Protecting the Marilao, Meycauayan and Obando River System
Background and Scope
Heavy metal pollution of the Marilao-Meycauayan-Obando River system (MMORS), located in the province of Bulacan, Philippines, has caused environmental degradation and numerous public health problems. The contamination of this waterway comes from both formal and informal industries, such as used lead acid battery recycling, gold and precious metals refining, jewelry making, and open dumpsites. Many of these toxic metal pollutants far exceed national standards and therefore create a significant human health problem.
The river systems from these municipalities are “hot spots” of water quality. The emissions and wastes from the industrial processes find their way into the atmosphere, river system, and eventually to fishponds before finally exiting the Manila Bay. The fishponds form the basis of a thriving aquaculture industry that provides both an important source of income for coastal families and food for hundreds of thousands of people in Metro Manila. The likelihood of disease due to heavy metal poisoning decreases life spans and becomes a serious and widespread threat to public health and environmental well-being.
These conditions in the MMO have spurred Blacksmith Institute to address these environmental-social concerns. Since 2005, Blacksmith Institute has been organizing and mobilizing the stakeholder’s group in the area to address the pollution problems in the river system. It has supported river quality monitoring of the Department of Environment and Natural Resources-Environmental Management Bureau (DENR-EMB) Region 3 and NCR to help identify the MMO River System as a non-attainment area (NAA). This is a requirement to proclaim the MMORS as a Water Quality Management Area.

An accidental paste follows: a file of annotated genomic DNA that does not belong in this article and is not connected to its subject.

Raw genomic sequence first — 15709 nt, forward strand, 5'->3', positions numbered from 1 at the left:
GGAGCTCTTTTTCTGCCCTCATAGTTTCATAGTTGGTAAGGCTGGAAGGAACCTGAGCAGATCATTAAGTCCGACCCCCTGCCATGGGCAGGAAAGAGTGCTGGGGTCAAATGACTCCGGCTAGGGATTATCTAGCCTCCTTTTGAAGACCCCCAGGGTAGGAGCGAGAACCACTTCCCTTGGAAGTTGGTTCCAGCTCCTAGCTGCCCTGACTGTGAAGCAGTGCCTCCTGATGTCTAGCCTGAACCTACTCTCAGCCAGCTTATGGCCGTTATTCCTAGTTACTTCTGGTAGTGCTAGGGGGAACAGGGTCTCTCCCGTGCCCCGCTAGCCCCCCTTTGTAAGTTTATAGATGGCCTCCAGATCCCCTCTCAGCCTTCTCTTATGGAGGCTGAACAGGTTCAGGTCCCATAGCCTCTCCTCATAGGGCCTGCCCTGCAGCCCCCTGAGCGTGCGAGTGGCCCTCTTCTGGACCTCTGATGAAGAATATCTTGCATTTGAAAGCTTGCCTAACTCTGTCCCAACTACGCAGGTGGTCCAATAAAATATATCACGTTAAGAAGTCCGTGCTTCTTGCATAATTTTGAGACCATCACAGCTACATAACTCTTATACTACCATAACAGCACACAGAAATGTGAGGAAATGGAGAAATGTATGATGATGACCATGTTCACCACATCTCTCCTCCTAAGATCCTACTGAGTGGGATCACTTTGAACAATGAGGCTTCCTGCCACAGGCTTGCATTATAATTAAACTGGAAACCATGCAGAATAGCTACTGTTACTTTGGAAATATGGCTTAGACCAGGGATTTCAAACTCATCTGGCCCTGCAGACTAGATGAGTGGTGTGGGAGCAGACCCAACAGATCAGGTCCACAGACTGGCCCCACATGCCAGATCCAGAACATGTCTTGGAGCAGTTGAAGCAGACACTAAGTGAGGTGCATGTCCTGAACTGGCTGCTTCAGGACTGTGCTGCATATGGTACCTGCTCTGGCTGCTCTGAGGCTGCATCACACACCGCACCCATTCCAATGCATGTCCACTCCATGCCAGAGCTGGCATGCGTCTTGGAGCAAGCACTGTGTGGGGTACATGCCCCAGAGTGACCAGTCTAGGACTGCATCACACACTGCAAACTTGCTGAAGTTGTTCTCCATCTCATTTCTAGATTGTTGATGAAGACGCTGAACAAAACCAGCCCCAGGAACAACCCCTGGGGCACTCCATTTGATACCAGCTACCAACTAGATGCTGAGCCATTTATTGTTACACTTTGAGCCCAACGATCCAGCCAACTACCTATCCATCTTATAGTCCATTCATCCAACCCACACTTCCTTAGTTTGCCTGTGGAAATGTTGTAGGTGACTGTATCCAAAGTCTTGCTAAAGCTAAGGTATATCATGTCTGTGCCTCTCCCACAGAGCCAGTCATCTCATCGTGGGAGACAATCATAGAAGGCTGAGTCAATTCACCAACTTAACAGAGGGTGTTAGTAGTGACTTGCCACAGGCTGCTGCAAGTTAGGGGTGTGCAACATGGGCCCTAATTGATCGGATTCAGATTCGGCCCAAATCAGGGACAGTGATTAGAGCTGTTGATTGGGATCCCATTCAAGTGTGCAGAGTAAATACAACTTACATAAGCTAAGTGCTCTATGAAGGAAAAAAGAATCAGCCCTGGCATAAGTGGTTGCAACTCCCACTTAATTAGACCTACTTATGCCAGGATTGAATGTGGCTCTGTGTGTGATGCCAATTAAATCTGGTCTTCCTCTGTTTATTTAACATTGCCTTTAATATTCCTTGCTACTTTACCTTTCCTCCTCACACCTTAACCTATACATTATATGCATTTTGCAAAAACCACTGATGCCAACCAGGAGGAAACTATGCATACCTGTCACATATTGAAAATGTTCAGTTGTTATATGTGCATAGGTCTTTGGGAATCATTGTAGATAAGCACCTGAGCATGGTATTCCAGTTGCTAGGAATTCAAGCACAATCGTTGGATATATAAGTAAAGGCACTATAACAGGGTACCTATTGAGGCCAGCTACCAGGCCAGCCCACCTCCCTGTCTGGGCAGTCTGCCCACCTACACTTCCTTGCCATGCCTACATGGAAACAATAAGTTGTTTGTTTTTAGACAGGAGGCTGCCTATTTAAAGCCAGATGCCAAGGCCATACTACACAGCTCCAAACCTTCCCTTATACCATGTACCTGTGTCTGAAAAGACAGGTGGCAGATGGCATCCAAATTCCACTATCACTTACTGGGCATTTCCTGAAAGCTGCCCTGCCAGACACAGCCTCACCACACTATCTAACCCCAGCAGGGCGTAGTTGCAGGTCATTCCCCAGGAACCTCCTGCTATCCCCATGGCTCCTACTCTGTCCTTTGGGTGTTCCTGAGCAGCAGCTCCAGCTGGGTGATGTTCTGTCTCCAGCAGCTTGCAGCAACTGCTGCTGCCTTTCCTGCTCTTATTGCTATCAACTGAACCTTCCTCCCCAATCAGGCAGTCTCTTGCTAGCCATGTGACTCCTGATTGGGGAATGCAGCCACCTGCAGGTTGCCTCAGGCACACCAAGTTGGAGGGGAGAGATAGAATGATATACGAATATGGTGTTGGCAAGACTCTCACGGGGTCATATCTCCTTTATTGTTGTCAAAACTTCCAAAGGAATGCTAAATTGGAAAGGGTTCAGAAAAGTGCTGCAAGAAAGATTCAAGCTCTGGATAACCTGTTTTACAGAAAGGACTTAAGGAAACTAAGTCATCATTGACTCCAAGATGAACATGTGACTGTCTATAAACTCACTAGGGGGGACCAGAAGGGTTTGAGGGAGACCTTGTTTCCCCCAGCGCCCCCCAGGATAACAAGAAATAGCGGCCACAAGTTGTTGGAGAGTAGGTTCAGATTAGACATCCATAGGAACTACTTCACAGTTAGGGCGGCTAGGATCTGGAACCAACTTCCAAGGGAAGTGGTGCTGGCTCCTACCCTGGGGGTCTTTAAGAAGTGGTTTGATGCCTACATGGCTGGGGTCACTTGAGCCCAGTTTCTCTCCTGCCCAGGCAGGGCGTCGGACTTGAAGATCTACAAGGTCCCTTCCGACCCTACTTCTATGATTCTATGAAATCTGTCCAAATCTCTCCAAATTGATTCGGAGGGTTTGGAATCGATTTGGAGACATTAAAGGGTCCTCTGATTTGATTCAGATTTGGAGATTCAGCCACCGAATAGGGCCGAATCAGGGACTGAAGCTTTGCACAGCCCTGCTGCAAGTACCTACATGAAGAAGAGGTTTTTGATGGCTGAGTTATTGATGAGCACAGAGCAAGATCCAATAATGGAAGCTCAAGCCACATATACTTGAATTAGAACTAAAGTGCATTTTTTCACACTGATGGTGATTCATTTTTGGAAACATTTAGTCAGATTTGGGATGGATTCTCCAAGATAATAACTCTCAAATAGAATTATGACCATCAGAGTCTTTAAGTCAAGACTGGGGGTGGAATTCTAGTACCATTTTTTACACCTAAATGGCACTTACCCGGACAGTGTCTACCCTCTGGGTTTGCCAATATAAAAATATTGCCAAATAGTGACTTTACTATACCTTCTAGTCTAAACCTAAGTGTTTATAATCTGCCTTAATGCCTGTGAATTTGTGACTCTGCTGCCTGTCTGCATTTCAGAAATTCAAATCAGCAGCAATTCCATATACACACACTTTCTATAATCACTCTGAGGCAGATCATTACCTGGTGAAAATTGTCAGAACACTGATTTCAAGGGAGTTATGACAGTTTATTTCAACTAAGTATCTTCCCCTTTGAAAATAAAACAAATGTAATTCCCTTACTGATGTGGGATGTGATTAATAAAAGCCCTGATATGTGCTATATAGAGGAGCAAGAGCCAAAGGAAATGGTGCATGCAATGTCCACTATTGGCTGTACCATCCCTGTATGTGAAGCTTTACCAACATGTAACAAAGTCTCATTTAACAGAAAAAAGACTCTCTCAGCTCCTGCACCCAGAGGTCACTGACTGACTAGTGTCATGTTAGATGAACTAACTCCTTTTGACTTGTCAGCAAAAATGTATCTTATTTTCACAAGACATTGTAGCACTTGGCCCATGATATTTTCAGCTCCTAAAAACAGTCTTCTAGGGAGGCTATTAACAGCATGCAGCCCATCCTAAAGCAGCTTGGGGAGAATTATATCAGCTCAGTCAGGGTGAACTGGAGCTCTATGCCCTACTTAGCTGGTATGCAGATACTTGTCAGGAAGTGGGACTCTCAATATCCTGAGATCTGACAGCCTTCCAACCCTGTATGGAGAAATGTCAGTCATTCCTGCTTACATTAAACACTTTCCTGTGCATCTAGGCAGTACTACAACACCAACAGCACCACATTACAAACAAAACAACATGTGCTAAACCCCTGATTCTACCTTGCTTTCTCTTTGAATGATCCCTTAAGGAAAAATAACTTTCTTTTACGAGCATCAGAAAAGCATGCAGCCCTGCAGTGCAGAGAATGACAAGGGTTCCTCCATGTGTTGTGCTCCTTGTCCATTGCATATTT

In 2008, it received funding to undertake pilot projects for the mitigation and remediation of industrial pollution, particularly that of heavy metals, and for the mobilization of the community and local stakeholders to clean up the river system.
The water quality of the MMORS was tested for heavy metal contamination in March and October of 2008. High levels of toxic heavy metals such as copper, manganese, lead, and zinc were found in all three rivers. These metals were also found in tilapia, prawns, and other fish in concentrations that far exceed national health standards.
The industries that line the rivers were also surveyed to assess how they could improve their occupational health and limit their contamination by toxic substances. Both tannery workers and gold smelters are exposed to hazardous chemicals, so Personal Protective Equipment, safety education, and regular monitoring were all recommendations proposed by the study.
Community Health and Perceptions:
Many residents living near tanneries and refiners attributed health problems such as asthma, tuberculosis, heart disease, and skin problems to these industries. They also recognized that employers like Philippine Recyclers Incorporated play a significant role in the local economy.They would like industry to take measures to decrease their pollution.